January 12, 2019 at 1:36 pm

Held, Kieliszewski Co-Author Articles on Mystery of Morphogenesis

Dr.  Michael Held and Dr. Marcia Kieliszewski collaborated with researchers from the University of Sussex and the University of Georgia on two journal articles.

Kieliszewski is Professor of Chemistry & Biochemistry at Ohio University, and Held is Associate Professor there. Their co-authors are DTA Lamport of the University of Sussex and L. Tan of the University of Georgia.

Marcia Kieliszewski, portrait

Dr. Marcia Kieliszewski

Their most recent article is “The Role of the Primary Cell Wall in Plant Morphogenesis” in the Journal of Molecular Science.

Abstract: Morphogenesis remains a riddle, wrapped in a mystery, inside an enigma. It remains a formidable problem viewed from many different perspectives of morphology, genetics, and computational modelling. We propose a biochemical reductionist approach that shows how both internal and external physical forces contribute to plant morphogenesis via mechanical stress⁻strain transduction from the primary cell wall tethered to the plasma membrane by a specific arabinogalactan protein (AGP). The resulting stress vector, with direction defined by Hechtian adhesion sites, has a magnitude of a few piconewtons amplified by a hypothetical Hechtian growth oscillator. This paradigm shift involves stress-activated plasma membrane Ca2+ channels and auxin-activated H⁺-ATPase. The proton pump dissociates periplasmic AGP-glycomodules that bind Ca2+. Thus, as the immediate source of cytosolic Ca2+, an AGP-Ca2+ capacitor directs the vectorial exocytosis of cell wall precursors and auxin efflux (PIN) proteins. In toto, these components comprise the Hechtian oscillator and also the gravisensor. Thus, interdependent auxin and Ca2+ morphogen gradients account for the predominance of AGPs. The size and location of a cell surface AGP-Ca2+ capacitor is essential to differentiation and explains AGP correlation with all stages of morphogenetic patterning from embryogenesis to root and shoot. Finally, the evolutionary origins of the Hechtian oscillator in the unicellular Chlorophycean algae reflect the ubiquitous role of chemiosmotic proton pumps that preceded DNA at the dawn of life.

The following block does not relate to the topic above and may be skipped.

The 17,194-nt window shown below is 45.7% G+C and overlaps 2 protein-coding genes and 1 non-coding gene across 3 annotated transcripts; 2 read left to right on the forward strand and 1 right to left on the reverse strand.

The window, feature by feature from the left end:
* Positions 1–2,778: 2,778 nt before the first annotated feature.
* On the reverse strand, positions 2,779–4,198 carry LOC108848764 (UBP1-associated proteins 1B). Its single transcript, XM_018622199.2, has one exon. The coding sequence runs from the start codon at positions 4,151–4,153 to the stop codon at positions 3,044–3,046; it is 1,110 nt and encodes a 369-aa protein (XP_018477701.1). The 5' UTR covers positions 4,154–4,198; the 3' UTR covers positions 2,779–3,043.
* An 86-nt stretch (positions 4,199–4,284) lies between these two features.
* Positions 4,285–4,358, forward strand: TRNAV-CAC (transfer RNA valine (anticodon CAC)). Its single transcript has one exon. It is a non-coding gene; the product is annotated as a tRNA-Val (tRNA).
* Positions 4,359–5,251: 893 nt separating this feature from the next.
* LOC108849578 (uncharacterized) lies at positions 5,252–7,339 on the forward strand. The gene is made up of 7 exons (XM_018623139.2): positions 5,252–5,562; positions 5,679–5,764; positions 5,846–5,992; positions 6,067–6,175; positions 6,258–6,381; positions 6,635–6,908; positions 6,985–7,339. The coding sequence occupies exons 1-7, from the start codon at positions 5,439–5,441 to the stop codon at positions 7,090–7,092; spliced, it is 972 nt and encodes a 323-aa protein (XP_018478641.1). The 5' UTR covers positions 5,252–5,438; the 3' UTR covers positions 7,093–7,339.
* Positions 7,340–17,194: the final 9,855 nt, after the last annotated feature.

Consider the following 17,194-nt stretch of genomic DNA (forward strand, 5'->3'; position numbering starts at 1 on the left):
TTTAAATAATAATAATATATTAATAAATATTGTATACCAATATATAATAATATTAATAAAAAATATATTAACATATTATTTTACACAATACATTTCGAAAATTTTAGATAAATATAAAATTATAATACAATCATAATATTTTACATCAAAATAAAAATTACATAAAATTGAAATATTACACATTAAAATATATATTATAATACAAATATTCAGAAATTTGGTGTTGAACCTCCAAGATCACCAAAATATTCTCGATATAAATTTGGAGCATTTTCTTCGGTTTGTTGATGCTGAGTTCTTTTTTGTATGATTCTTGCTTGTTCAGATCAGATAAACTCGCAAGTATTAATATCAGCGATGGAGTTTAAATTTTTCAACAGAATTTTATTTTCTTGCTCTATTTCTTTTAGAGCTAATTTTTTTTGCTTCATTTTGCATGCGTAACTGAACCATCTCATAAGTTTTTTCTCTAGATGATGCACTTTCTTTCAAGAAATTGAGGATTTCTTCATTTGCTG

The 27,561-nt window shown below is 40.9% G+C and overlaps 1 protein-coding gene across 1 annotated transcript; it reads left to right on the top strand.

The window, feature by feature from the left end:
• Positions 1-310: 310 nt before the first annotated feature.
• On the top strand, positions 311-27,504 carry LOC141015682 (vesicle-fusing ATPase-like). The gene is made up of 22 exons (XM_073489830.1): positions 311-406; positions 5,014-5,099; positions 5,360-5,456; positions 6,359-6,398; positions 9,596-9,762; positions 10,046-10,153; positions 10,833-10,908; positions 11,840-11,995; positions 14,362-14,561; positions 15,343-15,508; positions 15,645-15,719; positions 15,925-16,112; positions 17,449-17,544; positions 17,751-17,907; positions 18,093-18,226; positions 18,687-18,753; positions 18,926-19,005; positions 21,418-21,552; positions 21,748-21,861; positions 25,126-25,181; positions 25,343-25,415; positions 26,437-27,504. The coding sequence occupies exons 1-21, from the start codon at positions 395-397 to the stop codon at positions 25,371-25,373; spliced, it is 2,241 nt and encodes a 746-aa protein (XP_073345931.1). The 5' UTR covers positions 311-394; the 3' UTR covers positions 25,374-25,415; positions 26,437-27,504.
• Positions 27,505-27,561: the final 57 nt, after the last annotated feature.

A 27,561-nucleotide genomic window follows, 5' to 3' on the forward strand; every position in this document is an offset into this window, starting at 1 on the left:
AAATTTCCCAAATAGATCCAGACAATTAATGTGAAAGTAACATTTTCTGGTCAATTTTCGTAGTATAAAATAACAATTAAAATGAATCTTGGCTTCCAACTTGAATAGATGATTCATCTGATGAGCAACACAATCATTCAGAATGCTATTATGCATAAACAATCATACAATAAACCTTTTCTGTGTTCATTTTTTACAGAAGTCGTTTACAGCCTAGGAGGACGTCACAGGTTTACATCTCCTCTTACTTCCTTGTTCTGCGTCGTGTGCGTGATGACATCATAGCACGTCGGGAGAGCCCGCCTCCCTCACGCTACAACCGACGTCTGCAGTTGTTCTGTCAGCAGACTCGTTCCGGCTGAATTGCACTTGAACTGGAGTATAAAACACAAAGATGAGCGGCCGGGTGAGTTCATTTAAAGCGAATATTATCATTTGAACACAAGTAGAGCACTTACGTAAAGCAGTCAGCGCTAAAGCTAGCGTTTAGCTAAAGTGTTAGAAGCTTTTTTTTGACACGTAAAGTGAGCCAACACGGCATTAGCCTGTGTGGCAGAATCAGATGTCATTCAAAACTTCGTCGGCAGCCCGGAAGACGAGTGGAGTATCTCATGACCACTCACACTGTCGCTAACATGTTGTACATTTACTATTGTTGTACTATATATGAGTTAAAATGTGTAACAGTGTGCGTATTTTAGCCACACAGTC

Michael Held, portrait in lab

Dr. Michael Held

They also authored “Pollen tube growth and guidance: Occam’s razor sharpened on a molecular arabinogalactan glycoprotein Rosetta Stone” in New Phytologist.

Abstract: Occam’s Razor suggests a new model of pollen tube tip growth based on a novel Hechtian oscillator that integrates a periplasmic arabinogalactan glycoprotein-calcium (AGP-Ca2+ ) capacitor with tip-localized AGPs as the source of tip-focussed cytosolic Ca2+ oscillations: Hechtian adhesion between the plasma membrane and the cell wall of the growing tip acts as a piconewton force transducer that couples the internal stress of a rapidly growing wall to the plasma membrane. Such Hechtian transduction opens stretch-activated Ca2+ channels and activates H+ -ATPase proton pump efflux that dissociates periplasmic AGP-Ca2+ resulting in a Ca2+ influx that activates exocytosis of wall precursors. Thus, a highly simplified pectic primary cell wall regulates its own synthesis by a Hechtian growth oscillator that regulates overall tip growth. By analogy with the three cryptic inscriptions of the classical Rosetta Stone, the Hechtian Hypothesis translates classical AGP function as a Ca2+ capacitor, pollen tube guide and wall plasticizer into a simple but widely applicable model of tip growth. Even wider ramifications of the Hechtian oscillator may implicate AGPs in osmosensing or gravisensing and other tropisms, leading us yet further towards the Holy Grail of plant growth.

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